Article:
Telcos are seeking new ways to deliver satellite data directly to customers. A wide variety of information such as GPS coordinates, satellite imagery and maps is making its way to the desktop or to handheld devices. As information sources and platforms converge, which satellite services providers are leading the way in meeting customer demand?
In the increasingly connected world, there are overlapping spheres of connectivity, including wired, Wi-Fi, cellular and satellite. Darren Koenig, wireless market director at Tele Atlas of Boston, says that "users are growing to expect continuous access to data, and they increasingly are using location information where they live and work. Consumer and business users alike share a passion for access to real-time navigation and maps provided by companies like Tomtom on a personal navigation device or Telenav on a mobile phone," he says.
Many businesses are leveraging related technology for asset-tracking and work-order dispatch, Koening says. Others, like UPS, have added GPS-related technology into multiple aspects of their business, using location data to immortalize proof-of-delivery signatures, as well as in routing their van fleets.
"Satellite data services are beginning to play an increasing role in the mobile handheld market," adds Bryan Padgett, an associate with Booz Allen Hamilton. "The key driver for this change is the integration of GPS receivers into mobile devices."
Many businesses now rely on enhanced geo-data. For Koenig, when you can access satellite data of some kind, and "when you layer on additional information about local points of interest and add in dynamic elements such as traffic, it's easy to understand why these technologies are being adopted so rapidly."
Mobile TV Initiatives
In France, Alcatel, France Telecom's mobile subsidiary Orange and the country's space agency, Centre National d'Etudes Spatiales (CNES), have conducted the first trials of a new mobile broadcasting solution that uses a hybrid satellite and terrestrial transmission system to deliver content to handsets. The satellite is simulated using an S-band transmitter onboard a helicopter at high altitude along with terrestrial repeaters installed in about 10 Orange France locations. A test terminal and instruments on board a vehicle are used to measure and record the signal in real time. Eutelsat and SES Astra are supplying the satellite resources needed for feeding the terrestrial repeaters.
The system is central to Alcatel's Unlimited Mobile TV solution, which will use high power geostationary satellites with large deployable reflectors to deliver data to handsets. European coverage will be provided through several spot beams, and all the satellites that will be involved in the system will be co-located at the same orbital location. The goal of Unlimited Mobile TV is to make TV ubiquitously available to mobile phones and PDAs throughout all geographies, including inside buildings.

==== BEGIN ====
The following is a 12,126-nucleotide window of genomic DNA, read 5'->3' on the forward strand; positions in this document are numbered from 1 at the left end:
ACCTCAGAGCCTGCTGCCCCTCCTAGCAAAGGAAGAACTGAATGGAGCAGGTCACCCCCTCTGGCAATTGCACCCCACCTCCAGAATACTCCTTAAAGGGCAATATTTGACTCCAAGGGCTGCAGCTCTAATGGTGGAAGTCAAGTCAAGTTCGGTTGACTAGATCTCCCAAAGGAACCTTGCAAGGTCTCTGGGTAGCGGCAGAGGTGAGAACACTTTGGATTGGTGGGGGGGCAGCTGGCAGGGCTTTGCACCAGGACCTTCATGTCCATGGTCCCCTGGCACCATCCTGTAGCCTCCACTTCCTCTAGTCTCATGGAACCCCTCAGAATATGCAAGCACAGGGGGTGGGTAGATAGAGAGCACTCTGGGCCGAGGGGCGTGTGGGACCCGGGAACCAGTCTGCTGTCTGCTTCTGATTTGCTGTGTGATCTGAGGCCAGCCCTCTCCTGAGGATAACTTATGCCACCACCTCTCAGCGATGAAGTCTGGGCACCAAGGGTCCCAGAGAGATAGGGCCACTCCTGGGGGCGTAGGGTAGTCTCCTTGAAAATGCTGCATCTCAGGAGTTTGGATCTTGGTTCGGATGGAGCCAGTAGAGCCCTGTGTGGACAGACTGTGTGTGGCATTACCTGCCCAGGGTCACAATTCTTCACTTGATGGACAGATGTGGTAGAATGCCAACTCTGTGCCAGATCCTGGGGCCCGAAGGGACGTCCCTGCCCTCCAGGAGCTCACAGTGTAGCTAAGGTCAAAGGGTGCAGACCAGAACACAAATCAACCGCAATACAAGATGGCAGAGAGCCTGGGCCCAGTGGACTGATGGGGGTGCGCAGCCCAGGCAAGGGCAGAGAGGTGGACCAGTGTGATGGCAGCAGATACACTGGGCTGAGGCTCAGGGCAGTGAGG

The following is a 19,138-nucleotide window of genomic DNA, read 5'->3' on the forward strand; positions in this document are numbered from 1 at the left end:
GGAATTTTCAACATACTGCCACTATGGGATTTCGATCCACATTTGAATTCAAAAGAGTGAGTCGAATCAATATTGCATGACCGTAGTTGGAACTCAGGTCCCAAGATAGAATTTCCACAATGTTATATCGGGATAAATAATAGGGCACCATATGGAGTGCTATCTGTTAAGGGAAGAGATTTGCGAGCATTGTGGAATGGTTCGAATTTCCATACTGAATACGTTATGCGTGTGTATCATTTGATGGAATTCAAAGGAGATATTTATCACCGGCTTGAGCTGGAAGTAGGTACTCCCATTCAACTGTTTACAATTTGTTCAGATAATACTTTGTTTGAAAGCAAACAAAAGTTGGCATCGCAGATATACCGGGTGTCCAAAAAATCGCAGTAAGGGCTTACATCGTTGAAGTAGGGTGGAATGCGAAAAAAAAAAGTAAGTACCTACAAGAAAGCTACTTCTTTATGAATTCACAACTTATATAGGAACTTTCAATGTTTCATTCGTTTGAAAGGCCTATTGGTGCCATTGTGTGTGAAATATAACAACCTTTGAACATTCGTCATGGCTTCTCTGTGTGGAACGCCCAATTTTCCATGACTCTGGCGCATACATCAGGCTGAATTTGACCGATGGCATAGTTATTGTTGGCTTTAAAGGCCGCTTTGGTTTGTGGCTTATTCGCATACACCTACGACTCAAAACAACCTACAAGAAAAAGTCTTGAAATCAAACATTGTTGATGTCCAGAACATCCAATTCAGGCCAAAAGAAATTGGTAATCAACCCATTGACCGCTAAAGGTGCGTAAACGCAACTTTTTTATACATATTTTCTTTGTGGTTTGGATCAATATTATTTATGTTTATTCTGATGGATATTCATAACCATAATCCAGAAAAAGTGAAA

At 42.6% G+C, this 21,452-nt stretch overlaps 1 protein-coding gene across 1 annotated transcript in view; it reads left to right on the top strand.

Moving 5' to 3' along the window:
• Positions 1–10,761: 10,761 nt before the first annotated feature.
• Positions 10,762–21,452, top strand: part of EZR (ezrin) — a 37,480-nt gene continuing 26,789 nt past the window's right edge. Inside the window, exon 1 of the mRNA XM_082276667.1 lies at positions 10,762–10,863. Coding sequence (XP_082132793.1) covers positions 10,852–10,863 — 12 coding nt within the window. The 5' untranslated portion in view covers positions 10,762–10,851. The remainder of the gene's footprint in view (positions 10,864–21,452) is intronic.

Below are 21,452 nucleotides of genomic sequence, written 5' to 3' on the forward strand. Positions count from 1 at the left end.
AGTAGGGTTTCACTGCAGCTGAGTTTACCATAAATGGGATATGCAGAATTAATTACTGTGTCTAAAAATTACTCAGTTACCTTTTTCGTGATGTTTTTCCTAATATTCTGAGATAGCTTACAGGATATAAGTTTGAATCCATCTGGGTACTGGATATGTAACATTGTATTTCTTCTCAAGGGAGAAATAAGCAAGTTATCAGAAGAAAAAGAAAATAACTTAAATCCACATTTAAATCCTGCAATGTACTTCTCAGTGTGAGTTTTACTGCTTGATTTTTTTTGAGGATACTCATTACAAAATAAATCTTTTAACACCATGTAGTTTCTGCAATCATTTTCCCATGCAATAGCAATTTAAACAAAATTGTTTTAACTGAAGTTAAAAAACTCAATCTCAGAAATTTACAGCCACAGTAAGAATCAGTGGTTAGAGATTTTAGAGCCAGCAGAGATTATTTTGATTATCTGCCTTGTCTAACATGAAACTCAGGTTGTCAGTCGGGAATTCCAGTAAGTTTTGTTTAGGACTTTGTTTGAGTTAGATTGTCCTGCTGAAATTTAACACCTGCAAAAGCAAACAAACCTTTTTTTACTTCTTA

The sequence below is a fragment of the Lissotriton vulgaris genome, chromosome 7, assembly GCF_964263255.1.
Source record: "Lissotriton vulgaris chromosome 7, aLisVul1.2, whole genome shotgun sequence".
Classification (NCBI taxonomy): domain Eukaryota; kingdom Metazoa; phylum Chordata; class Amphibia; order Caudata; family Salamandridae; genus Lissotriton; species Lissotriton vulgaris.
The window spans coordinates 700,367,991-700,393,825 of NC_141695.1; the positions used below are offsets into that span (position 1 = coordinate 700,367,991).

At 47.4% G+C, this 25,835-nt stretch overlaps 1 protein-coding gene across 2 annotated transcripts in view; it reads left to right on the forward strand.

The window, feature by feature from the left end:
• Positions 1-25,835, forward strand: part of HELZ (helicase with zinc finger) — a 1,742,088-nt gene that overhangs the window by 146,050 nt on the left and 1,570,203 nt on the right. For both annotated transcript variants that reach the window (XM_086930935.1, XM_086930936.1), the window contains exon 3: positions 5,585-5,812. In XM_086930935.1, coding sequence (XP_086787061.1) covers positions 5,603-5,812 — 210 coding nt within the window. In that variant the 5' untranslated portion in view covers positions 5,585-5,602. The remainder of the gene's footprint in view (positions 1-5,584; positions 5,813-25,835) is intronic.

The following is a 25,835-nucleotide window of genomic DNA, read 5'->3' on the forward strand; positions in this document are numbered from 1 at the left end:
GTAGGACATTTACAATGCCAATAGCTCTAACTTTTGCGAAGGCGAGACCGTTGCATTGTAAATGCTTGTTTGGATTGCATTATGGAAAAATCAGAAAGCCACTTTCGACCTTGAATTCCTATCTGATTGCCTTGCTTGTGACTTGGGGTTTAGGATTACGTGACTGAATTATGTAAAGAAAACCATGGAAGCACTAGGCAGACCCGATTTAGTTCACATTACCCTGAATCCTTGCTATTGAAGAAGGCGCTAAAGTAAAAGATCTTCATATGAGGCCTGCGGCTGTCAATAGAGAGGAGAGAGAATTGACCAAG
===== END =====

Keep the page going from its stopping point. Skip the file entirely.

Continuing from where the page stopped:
Unlimited Mobile TV chose a solution which, according to Olivier Coste, president of Alcatel mobile broadcast, is "based on an evolution of the DVB-H standard in a unique frequency range in the S-band reserved for satellites. It also relies on powerful radio coding known as OFDM (Orthogonal Frequency Division Multiplexing), which is well-suited to future generations of mobile telephony," he says. "The solution is entirely compatible with DVB-H in the UHF-band and with 3G mobile telephony, extensively reusing existing 3G network infrastructure (sites, antennas, and base stations)."
In Asia, mobile TV already has entered the commercial service stage. In Japan, Mobile Broadcasting Corp. launched a commercial mobile-TV services dubbed Mobaho in October 2004. The service provides eight video channels along with 30 audio channels and data information services using S-band services provided by MBSat along with terrestrial repeaters installed in some areas of Japan to extend the service into areas where the satellite signal is blocked, such as tunnels. In February, Mobile Broadcasting expanded the set of information services it provides, launching a service to provide information such as water temperatures, sea currents and sea surface height to marine users via a partnership with Japan Fisheries Cooperatives.
Other countries in Asia also are joining the mobile TV era. Korea's TU Media launched commercial services in 2005 and plans to have more than 6 million subscribers by 2010. India will launch a multimedia mobile satellite system built by the Indian Space Research Organization to offer S-DMB services via mobile phones and mobile video/audio receivers for vehicles.